I have worked with my husband Lou for over two decades.
When there’s a business issue, there’s no posturing, masquerading or blaming.
When something is scary, we don’t have to pretend to be brave.
And when one of us is going down a path that is just plain wrong, the other doesn’t have to coach, cajole, set up a special meeting or converse in PC terms. We just speak our mind openly to stop the mistake in its tracks.
The truth sure saves a lot of time and energy.
An expert is someone that can explain to you what “normal” is.
Something that is scary or outrageous to a novice, is usually old-hat to an expert.
A grandma can help a new mom discern between a normal cry and one that suggests illness.
A boss can help their staff understand normal corporate red tape, and shortcuts to circumventing it.
An older brother can help a younger one recognize what normal growing pains feel like, (“Phew, you felt this way too?”).
When I find out that what’s upsetting me is actually “normal,” I usually stop fretting immediately.
Wouldn’t it be great:
-if experts could think back and share their rookie experiences with newbies?
-if we all felt braver about requesting input from people we consider pros, instead of being afraid of seeming inept?
Imagine how much faster we’d all get to where we are going!
This Christmas, I caught up with many of my 20-something relatives.
C & J are newly-married business owners, and already understand how to navigate the potential typhoon of working together. C is the steady force. And J takes the risks.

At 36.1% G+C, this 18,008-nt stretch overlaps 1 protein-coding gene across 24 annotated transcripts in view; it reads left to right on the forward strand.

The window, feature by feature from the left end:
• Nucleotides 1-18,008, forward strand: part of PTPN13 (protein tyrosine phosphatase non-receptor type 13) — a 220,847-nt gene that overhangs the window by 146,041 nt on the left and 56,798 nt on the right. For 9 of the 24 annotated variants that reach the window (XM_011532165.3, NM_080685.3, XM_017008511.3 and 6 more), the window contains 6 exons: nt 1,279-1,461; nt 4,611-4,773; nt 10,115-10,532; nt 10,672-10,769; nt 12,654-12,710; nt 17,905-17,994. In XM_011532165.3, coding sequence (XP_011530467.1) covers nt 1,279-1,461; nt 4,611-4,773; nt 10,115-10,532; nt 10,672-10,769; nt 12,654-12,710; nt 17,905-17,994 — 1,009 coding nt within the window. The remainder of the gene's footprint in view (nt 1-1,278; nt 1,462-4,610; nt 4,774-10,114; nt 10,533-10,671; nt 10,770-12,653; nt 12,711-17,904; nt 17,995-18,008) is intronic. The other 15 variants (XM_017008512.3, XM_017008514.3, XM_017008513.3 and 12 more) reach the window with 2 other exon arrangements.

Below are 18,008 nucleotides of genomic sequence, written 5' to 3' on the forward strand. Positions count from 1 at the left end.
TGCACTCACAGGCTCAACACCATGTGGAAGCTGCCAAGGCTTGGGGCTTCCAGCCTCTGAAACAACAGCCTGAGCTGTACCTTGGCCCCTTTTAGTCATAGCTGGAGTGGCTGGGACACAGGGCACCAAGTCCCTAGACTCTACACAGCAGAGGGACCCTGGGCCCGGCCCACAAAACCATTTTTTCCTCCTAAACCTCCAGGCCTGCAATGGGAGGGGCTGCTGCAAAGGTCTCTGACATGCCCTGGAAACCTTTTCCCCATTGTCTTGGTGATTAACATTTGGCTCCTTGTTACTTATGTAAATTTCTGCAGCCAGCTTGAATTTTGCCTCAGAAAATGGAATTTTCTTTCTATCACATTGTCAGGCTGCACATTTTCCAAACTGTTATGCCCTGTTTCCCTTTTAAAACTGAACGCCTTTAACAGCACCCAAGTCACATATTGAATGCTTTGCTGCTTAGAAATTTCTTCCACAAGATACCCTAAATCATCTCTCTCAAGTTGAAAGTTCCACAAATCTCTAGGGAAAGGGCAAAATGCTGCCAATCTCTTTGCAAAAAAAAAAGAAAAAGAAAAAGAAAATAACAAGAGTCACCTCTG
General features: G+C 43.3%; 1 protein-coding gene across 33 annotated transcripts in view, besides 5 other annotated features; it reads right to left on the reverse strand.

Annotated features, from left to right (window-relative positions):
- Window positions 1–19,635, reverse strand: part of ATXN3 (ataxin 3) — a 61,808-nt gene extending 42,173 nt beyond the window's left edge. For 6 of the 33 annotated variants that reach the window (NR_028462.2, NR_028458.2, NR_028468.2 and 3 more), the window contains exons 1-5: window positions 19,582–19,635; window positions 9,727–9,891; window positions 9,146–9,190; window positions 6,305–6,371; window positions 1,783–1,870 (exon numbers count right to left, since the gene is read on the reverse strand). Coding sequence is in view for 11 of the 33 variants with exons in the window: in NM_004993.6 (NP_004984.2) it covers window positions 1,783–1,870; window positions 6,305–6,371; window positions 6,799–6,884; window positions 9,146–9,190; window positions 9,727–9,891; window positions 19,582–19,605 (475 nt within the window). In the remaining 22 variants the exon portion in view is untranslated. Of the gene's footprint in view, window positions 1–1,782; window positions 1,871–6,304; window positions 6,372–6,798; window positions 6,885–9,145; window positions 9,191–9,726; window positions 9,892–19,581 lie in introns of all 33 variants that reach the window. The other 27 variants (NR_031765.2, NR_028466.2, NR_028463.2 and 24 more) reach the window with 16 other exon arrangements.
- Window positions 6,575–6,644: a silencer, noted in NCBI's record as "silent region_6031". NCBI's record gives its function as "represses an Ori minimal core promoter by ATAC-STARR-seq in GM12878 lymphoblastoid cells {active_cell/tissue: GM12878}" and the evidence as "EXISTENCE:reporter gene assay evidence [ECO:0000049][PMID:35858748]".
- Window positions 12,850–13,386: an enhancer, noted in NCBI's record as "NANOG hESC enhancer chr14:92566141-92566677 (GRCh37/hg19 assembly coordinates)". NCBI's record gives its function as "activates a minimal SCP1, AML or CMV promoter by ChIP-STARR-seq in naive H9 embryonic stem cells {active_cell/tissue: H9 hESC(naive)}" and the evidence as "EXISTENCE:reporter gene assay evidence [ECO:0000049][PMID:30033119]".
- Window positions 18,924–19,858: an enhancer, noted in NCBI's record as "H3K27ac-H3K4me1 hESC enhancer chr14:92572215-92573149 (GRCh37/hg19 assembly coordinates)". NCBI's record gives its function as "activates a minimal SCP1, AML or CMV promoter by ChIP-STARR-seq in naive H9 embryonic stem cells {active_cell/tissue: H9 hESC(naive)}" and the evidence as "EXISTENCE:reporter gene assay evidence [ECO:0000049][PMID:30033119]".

My nephew and his fiancée are doing the hard work of deciding their division of labor before they tie the knot. Turns out he loves grocery shopping and she doesn’t mind doing laundry.
K aspires to a career in law – and while she’s always been incredibly articulate, she now possesses a strength that will certainly benefit her future Clients.
M is a college freshman and was eager to tell me about his roommate. R just graduated from college and is making sure he gets a great job before committing to his own place.
I told A some issues I was having at work, and she shared her insights that I’ll put right into practice on Monday.
What can you learn from listening to the young people around you?
Turns out, quite a lot.
Every day at 5pm I’m surprised by the fact that my family needs to eat dinner.
I’m a planner and should be able to knock this task of the park. But I don’t. Surely it would be easy enough to come up with a one-week rotation of meals to have on autopilot.
Related: I’m also startled when my kids’ have a half day of school, despite having every half-day written on my calendar.
Does this happen to you?
This week I had to learn a new software package at work.
And while I’d describe myself as pretty tech-savvy, I had no idea the concentration it would take for me to learn just a few basic things. After the first hour on the first day, I was cranky and snippy.
I’ve always romanticized learning. And what’s most embarrassing is how much this reveals about how little I’ve been stretching myself.
I have to remember this when I put my kids on the bus each morning, and welcome their weary souls back each afternoon.